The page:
Monday, September 28, 2009

Good Things Grow

At a time when the only things growing in my life seem to be mold - over my entire apartment and all my belongings - and uninsured health problems, who else but my parents could remind me that good things grow, too. This unsolicited bounty (plus a few items that found my mouth before they found their way into this photo) came from their garden in the fertile soils of Camano Island and it was casually handed to me in a large plastic bag during a family get-together over the weekend.
When I took it home and began washing and inspecting it all, I found myself immersed in the unique and strangely calming beauty of these things that spring up out of the ground and grow ever more appealing as time goes by...
then I began to question the wisdom of mustard-yellow counter tops and wondered if I should maybe sneak all this produce into a Lowe's display kitchenette for a more attractive photo shoot.

Counter tops aside, I realized that even in a storm of worries and problems, there is usually plenty to be grateful for; in this case, loved ones and vegetables.
So here's a special thank you to all my friends, family and... Swiss Chard (it's just so pretty!)

Friday, September 18, 2009

Thank You Ladies and Gentlemen, Please Remember to Tip Your Gardeners

OK, you don't have to, but it sure would be nice.
Out of the blue the other day, after a couple hours' work installing some new container plantings, my co-worker and I were each slipped a nice crisp $20 bill by our client and told that we did beautiful work for which he was very grateful and that we should treat ourselves to something cold to drink.

I nearly cried.
And yes, I treated myself to a Grande, Pomegranate something-cold-to-drink on the rocks, no salt.

It just doesn't happen in this business; tipping is something from my high-school days of delivering pizza, when the extra couple of bucks almost made it worth driving around in a perpetually overheating car exposing myself to cracked-door slices of sordid Americana. Back then the tip was an acknowledgment that, while pizza delivery is not rocket science, I still managed to not f*ck it up in an industry rife with f*ck-ups; furthermore I took that spare change as risk reward, knowing that the next cracked-door might reveal a particularly well-armed slice of Americana demanding more than just an extra packet of Parmesan cheese (trust me, it happens).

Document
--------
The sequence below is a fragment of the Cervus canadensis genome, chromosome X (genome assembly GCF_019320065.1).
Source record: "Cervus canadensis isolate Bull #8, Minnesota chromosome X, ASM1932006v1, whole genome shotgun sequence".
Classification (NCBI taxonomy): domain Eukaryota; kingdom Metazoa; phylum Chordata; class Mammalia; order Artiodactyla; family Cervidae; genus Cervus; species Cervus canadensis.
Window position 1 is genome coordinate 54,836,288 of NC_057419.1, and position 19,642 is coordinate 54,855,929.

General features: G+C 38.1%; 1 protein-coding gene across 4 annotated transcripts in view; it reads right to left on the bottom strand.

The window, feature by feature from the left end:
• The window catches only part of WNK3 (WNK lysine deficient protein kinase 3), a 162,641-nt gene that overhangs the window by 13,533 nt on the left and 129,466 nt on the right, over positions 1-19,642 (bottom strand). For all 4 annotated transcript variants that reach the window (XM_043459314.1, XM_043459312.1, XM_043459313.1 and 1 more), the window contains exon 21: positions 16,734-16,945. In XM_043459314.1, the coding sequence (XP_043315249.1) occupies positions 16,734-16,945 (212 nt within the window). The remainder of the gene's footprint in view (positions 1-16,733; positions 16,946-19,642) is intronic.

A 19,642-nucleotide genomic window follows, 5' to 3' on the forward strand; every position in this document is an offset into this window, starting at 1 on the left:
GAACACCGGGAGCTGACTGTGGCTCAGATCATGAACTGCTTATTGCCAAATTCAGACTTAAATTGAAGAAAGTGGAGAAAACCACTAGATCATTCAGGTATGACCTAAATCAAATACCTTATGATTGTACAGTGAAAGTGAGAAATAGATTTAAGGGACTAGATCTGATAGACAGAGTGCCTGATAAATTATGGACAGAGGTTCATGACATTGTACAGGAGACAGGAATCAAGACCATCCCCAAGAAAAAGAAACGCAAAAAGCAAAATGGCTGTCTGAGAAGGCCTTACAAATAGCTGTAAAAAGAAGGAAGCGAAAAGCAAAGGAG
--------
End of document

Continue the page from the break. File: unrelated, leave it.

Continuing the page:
But gardening is different. If you are a bad gardener, you are not tolerated because at least you showed up with pizza; you are fired. Therefore, the mere ability to maintain regular clients is its own reward and letting me keep 83 cents for not messing up a hedge is more or less redundant. I do not wish gardening to become one of those awkward trades where tipping is sort of half-expected to the point of crippling ambiguity on the patron's behalf to be returned by ready, frosty glares from any slighted worker. While I am not laughing my way from jobsite to the bank every day, I am paid a fair wage for my work (some days I believe this more than others) and do not expect anything beyond an agreed upon price for my services. That being said, gardening can be grueling work and gardeners are known to enjoy a something-cold-to-drink after a long hard day, so I am certainly not going to refuse the $20 out of some noble but vague system of vocational ethics. Nor will I be offended by the social hierarchy implicit in any tipper/tippee relationship, because I choose to interpret a tip as the only available means of expressing superlative gratitude in an increasingly impersonal culture (although I would also be moved to tears if someone slipped me a thank you note or chocolate-chip cookie) rather than as a patronizing reminder of my servitude. If I came to expect a $20 tip after every job, the gesture would rapidly lose its significance and sincerity; as it is, I am moved because it is a completely unexpected act of generosity and kindness. Never underestimate the power of such acts.
Here are some other ways you can thank your gardener:

* Consistently keep your vicious attack dog locked up inside, not just occasionally
* Hire an on-site massage therapist to tackle those charlie-horses, cramps, muscle strains, and general soreness that inevitably arise in the course of the day.
* Speak to him as an equal, not as a servant
* Offer to sharpen his tools
* Offer to give him a straight-razor shave when he starts to look particularly scruffy
* Shout peppy High School cheers out of the window when he clearly cannot get the leaf-blower started
* Remember his name
* Remember that he is human and cannot achieve superhuman feats of gardening merely because you desire it